England- 1550-1650, reined by Queen Elizabeth the first. Imagine you were living during this time. Most likely, you would be labeled an Elizabethan. Elizabethan women and men were very strict about how they appeared in public and how they appeared to their own families. Women and men both used cosmetics, which is very set apart from where we stand now, and womens and mens hairstyles were both very far from eachother, being very speculated and chaning from the fifteenth to the sixteenth centuries.

Just her luck, Queen Elizabeth the first was born with the ideal colour of hair, golden blonde ( Burton, 235). In the Elizabethan time period women would go to high lengths just to have curly, golden blonde, and perfect hair just like hers (235). If a women's hair was tolerable , they would go on a rooftop or in a secluded garden and spread out their hair to bleach it (236). Women who did not have as tolerable hair would use wigs or periwigs made of horse-hair or hair purchased from peasants (Andrews, 333). Queen Elizabeth was not the only reason that women dyed their hair. If one had red hair, they would be considered dishonest or unsavory (334). This made red heads immediatly want to dye and keep their hair blonde, or any other colour than red (334). Women's hair was usually decorated with jewels called Bodkins and was always gathered into a bun (333). In our time period, the current women's hair craze is having bangs. This style would be unacceptable from 1550-1650 (Dodd,105) . Women were even said to pluck their own hairline, which, in my opinion, would be very unbearable (105). The objective for Elizabethan women was always to look fair and fragile when it came time to dress up for an event or family gathering (Burton, 235).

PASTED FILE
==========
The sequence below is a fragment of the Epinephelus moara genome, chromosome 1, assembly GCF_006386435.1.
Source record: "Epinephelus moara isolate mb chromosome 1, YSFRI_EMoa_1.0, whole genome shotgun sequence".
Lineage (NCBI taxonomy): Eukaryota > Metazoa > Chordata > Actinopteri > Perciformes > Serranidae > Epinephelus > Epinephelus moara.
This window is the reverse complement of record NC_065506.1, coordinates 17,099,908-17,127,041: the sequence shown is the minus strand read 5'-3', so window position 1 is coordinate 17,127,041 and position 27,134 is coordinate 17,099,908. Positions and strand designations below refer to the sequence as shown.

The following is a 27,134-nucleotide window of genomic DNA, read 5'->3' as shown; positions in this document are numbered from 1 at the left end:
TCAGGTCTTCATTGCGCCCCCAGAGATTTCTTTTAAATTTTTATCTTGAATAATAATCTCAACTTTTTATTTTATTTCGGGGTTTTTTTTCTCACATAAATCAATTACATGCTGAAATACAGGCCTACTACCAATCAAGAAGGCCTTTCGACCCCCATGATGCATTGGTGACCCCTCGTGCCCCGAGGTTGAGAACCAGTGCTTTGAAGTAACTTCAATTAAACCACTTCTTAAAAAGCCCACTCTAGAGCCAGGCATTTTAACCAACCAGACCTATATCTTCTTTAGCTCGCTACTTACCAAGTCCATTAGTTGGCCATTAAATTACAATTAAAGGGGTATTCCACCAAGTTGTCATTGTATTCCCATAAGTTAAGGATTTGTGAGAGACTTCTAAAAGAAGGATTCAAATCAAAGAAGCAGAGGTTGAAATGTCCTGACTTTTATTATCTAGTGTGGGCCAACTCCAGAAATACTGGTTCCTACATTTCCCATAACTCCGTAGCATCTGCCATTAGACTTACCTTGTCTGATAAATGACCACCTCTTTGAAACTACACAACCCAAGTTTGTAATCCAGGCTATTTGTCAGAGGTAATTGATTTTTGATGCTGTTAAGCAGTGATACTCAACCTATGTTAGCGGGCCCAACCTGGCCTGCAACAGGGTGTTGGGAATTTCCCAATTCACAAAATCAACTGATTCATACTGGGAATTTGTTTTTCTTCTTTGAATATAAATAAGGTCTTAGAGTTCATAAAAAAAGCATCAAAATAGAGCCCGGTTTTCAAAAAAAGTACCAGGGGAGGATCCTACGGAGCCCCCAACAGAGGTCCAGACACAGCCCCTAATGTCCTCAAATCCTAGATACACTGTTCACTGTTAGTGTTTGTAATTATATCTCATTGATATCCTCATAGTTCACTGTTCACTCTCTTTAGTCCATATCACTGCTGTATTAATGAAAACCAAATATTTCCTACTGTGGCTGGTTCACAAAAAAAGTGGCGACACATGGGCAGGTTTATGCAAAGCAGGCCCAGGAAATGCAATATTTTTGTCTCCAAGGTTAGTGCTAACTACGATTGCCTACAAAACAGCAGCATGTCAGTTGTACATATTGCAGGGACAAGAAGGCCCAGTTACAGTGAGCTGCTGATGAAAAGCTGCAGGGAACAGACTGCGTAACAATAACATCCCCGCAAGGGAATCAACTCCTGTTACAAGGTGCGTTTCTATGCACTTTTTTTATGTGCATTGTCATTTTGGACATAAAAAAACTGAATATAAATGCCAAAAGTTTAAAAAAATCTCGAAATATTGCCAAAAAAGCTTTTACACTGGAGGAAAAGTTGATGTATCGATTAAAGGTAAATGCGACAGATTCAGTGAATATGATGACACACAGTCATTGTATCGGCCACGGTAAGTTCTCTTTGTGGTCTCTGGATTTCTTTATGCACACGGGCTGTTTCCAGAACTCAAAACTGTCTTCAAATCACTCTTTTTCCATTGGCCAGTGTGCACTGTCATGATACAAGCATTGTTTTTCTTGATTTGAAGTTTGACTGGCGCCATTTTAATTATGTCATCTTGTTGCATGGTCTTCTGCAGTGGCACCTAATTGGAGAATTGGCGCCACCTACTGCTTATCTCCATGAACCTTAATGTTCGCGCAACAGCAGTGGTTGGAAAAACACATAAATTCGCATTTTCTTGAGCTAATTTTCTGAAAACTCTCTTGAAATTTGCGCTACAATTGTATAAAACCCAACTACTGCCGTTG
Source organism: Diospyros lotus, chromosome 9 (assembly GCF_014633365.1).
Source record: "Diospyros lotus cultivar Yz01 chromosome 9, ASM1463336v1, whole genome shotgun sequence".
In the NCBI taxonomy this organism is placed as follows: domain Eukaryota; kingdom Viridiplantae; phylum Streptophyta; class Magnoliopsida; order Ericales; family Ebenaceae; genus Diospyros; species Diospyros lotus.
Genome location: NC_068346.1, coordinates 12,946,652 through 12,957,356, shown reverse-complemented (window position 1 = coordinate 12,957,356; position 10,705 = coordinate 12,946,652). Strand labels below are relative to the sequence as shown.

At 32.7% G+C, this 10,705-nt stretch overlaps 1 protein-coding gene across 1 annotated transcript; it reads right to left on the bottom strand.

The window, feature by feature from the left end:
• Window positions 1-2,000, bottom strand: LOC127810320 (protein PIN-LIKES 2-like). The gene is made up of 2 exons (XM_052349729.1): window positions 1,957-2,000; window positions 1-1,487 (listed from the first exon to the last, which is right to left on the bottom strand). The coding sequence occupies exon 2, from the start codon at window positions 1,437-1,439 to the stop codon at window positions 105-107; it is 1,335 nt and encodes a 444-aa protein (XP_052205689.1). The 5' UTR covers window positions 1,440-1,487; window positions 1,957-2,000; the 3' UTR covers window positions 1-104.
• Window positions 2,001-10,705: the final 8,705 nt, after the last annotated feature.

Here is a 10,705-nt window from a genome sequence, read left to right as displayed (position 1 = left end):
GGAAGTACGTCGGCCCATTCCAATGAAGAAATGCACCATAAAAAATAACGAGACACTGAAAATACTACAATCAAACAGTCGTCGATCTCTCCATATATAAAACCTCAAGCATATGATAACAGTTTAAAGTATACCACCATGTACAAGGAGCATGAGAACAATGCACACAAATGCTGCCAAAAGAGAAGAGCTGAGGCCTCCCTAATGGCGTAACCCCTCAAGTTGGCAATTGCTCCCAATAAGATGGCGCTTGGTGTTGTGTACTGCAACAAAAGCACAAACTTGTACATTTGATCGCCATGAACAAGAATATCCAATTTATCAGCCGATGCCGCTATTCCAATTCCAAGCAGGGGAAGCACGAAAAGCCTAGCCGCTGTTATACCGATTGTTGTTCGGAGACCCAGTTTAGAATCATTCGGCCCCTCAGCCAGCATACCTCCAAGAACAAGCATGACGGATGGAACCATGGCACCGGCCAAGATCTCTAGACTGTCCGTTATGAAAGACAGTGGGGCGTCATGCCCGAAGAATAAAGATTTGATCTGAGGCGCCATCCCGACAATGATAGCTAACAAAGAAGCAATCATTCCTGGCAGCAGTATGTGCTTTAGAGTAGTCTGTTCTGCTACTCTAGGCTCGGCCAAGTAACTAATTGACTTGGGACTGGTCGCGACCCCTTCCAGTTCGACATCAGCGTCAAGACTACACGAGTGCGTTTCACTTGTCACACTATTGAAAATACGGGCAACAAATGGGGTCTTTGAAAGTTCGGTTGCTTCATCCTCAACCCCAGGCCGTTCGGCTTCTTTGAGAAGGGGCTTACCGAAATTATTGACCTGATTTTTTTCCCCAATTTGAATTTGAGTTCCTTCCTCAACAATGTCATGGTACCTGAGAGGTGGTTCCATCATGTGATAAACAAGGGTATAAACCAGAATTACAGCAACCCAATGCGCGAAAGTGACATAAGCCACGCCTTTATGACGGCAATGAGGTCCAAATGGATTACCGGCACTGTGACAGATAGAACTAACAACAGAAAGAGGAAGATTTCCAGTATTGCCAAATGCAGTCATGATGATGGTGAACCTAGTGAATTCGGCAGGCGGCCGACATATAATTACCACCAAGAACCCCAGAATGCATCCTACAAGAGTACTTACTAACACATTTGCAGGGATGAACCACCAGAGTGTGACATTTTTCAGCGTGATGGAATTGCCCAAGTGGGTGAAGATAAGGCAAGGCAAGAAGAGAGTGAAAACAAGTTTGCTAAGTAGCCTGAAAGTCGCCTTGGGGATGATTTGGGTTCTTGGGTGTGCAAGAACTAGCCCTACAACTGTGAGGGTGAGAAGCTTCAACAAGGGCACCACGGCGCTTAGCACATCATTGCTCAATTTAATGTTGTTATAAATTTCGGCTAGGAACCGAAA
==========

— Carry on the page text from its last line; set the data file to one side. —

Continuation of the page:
Elizabethan Hairstyle

Elizabethan Hairstyle

Common Elizabethan Hairstyle

Men during the Elizabethan Era had very different ways of styling and caring for their hair. The most common style of men from 1550-1580 was short curly hair (Severn, 38). The men who were not born with curly hair would heat tongs to curl their hair (Andrews 333). By the 1590's men started to like a style known as " lovelocks" (333). "Lovelocks" are locks of curly hair which were usually gathered wtih a cord or a ribbon (333). Servants or peasants couldn't afford to have these so they would just comb their hair sometimes rarely (333). Elizabethan men though having nice hair, depending on your social rank, would generally have their heads covered (Singman, 105). The most popular head covering for an Elizabethan man was a brimless knitted cap (105). These caps were meant to show masculinity (105). They were usually made of wool, felt, leather or linen (105). After 1590 men began to develop a liking of longer hair (Severn, 38). A popular "longer" hairstyle that broke out in fashion for the men after 1590 was the cadenette (39). A cadenette was basically shorter hair on one side of your hair with the other side having a " hanging lock" (39). Men who did not have pleasant hair or no hair at all donned extravagent wigs (39). In this time period, men would actually be voted into higher positions if they had prettier hair than another that was trying to get the same position (39). Obviously, this was unfair to some that were smarter than others. As time went on in the Elizabethan Era, a longer hairstyle stuck and really didn't change much after that.